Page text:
Winifred Jiau received more than $200,000 from two hedge fund managers in exchange for insider information about a pair of technology companies, prosecutors alleged in their opening statements in the former expert-networker's trial yesterday.
"Winifred Jiau would give the men who paid her tomorrow's news today," Assistant U.S. Attorney David Leibowitz told the jury of nine women and three men. And she conspired to get that information from two employees of the two companies, Nvidia Corp. and Marvell Technology Group.
Leibowitz took the opportunity of his opening to introduce jurors to what he argued was Jiau's code. Her tipsters were "cooks," the money she got from her clients was "sugar," and the tips themselves were "recipes."
As an example of the ham-handed code, Leibowitz read a note from Jiau, formerly of expert-network Primary Global Research, to hedge fund manager Samir Barai, who has pleaded guilty in the case: "Anyhow, I will know something when I got the sugar. Before that, I don't know anything."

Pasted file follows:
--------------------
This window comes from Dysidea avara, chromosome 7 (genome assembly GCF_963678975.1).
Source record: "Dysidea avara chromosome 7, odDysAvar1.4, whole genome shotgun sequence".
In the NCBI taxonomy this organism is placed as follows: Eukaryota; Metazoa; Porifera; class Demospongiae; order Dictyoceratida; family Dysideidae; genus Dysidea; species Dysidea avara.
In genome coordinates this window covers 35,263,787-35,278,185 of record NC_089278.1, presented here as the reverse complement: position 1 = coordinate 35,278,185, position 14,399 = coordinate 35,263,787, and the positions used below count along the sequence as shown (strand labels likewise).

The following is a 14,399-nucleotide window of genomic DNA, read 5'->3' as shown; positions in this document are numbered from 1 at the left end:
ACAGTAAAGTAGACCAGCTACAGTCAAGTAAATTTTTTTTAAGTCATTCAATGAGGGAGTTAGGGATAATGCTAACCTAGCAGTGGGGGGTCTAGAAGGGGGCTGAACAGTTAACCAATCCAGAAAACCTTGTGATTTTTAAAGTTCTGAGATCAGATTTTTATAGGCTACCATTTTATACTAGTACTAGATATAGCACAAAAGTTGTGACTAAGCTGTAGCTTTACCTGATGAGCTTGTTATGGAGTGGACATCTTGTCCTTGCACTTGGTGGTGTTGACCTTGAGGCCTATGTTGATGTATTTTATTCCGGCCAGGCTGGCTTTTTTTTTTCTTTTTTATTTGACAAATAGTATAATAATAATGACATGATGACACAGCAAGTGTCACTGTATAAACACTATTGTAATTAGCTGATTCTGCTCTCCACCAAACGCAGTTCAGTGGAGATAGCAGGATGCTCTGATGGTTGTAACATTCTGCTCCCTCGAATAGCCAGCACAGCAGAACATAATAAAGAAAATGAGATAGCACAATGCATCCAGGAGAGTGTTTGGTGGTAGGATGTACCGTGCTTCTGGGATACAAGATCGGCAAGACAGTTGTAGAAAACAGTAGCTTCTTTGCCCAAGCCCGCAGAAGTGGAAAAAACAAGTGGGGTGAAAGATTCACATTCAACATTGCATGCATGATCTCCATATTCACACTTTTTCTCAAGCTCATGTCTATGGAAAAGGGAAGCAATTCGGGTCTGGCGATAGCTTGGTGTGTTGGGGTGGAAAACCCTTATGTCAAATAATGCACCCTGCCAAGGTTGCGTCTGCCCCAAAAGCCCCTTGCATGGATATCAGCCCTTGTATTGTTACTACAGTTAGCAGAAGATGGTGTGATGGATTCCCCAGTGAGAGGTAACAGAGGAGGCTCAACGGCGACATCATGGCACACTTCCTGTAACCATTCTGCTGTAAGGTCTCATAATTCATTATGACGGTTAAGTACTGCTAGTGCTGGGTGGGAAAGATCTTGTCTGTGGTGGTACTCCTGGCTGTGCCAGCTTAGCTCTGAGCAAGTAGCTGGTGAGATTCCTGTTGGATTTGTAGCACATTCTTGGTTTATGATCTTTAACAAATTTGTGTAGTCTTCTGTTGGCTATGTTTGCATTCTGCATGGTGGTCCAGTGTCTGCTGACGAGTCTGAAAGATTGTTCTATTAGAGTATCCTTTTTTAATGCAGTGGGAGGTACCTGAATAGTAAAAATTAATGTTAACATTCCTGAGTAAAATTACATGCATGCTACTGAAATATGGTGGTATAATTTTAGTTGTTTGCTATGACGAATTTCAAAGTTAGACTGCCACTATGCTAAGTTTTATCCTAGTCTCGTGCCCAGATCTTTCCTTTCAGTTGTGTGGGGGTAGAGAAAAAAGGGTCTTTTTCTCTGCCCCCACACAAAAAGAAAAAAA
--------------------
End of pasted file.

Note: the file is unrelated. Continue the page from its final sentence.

The prosecutor said cooperators like Barai would testify against Jiau, and that he'd present evidence including taped phone calls, e-mails, instant-message conversations and trading records.
Jiau's lawyer, Joanna Hendon, denied her client had done anything wrong.
"None of that evidence really matters," she said. "Just because some of the information was non-public doesn't mean it was inside information."
"There was no insider trading, and there was certainly no crime of insider trading," she told the jury.